Published in 1944, this was the first of eight children’s books in the popular ‘Adventure’ series of books by Enid Blyton, all illustrated by Stuart Tresilian.
Seven of them were offered as one lot as part of a single-owner collection of 19th and 20th century fiction that ran to 60 lots in a July 1-9 online sale held by Sotheby’s (25/20/13.9% buyer’s premium).
Lacking only a copy of the second in the series, The Castle of Adventure of 1947, that group of dust-jacketed firsts sold at £1800.
Inscribed “…this joke from Graham Greene” for Anthony Hobson, the binding historian and bibliographical scholar who for many years was a key figure in the Sotheby’s book department, a 1958 first of Our Man in Havana made £3200 as part of that same property.
In 1996, when Hobson sold modern firsts, letters etc from his library at Sotheby’s*, it had sold at £550. It was then lotted with a first English text edition of A Burnt Out Case, a work by Greene that was first published in Swedish and Danish translations.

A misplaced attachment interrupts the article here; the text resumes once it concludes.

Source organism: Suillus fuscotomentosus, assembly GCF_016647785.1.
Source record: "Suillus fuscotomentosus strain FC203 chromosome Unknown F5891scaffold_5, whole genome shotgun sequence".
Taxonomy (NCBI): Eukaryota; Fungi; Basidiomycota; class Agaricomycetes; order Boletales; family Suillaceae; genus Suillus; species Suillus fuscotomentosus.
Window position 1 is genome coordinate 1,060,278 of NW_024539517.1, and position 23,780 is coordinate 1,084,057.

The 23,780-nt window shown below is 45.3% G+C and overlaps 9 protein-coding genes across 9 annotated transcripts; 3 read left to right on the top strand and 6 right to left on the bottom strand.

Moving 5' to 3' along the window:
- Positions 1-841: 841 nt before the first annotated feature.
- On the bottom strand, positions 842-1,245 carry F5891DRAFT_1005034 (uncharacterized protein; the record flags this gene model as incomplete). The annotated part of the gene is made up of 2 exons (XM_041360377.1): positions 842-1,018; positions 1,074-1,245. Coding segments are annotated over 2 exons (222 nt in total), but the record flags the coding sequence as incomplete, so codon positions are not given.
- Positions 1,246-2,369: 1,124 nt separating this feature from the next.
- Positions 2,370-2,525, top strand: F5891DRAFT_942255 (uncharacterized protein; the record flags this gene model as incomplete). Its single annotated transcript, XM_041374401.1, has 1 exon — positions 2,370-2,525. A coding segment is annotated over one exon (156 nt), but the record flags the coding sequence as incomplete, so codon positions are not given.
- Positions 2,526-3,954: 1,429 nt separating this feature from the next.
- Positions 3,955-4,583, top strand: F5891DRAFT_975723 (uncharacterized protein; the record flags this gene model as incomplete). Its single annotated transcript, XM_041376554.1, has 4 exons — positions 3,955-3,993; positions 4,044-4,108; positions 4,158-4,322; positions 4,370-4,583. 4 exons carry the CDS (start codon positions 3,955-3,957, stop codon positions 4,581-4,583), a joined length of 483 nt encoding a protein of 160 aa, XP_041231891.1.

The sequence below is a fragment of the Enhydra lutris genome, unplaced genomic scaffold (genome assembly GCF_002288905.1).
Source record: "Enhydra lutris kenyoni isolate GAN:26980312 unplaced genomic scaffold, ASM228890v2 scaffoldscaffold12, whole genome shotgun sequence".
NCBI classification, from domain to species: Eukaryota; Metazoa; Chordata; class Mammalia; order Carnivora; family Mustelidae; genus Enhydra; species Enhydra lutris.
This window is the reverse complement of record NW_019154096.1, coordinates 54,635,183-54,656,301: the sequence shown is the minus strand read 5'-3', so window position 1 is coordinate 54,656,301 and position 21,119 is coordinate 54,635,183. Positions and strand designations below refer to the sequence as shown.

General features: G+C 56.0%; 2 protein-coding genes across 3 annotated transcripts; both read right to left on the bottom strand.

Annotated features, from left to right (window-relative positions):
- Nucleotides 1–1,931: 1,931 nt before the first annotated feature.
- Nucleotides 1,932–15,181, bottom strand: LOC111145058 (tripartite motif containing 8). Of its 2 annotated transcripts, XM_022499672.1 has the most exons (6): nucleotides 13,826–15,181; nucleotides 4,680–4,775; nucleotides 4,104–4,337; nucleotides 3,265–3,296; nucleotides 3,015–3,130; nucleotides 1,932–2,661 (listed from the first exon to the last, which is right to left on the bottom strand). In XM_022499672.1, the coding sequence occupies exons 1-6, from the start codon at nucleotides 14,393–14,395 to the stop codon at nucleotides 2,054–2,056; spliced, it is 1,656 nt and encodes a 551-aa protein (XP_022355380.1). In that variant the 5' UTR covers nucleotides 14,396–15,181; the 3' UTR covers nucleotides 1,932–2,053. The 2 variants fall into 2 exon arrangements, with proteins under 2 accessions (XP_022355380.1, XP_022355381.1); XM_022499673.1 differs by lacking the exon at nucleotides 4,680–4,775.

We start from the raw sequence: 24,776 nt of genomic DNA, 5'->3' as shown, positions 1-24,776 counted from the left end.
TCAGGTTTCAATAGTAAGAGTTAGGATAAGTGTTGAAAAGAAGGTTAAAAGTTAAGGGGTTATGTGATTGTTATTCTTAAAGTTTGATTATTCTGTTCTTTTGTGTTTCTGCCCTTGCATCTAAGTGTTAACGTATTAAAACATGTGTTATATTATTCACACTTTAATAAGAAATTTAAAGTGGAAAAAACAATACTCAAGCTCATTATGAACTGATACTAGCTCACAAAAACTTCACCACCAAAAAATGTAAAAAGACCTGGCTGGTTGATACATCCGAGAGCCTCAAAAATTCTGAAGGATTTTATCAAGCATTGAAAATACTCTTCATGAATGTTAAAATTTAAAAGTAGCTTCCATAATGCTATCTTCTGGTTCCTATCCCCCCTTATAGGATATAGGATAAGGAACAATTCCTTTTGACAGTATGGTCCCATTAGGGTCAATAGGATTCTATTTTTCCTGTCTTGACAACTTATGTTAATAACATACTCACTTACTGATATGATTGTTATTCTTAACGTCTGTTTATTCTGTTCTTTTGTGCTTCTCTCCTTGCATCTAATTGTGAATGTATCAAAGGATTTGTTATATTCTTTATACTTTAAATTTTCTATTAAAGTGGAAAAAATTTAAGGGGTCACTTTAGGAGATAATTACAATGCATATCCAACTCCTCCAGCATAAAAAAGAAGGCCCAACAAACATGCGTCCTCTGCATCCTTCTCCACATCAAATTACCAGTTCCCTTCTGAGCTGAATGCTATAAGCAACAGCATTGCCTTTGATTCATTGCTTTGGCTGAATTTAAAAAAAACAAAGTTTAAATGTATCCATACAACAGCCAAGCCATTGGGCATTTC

Kim and Bond
Still in its simple pale-yellowish jacket, now showing some tears and stains, a good copy of the UK first of Rudyard Kipling’s Kim, issued in 1901 – just a couple of weeks later than the US first – seemed quite modestly estimated at £800-1200 in the recent Sotheby’s sale but sold instead for a record £7000.
The most expensive thing in this property, however, was a 1953, first issue of Ian Fleming’s first 007 tale, Casino Royale, at £22,000.
* The Sotheby’s sale, full of big-name writers, had been prompted by financial necessity but in 2015, following Hobson’s death, a further sale of modern literature from his library was sold at Christie’s.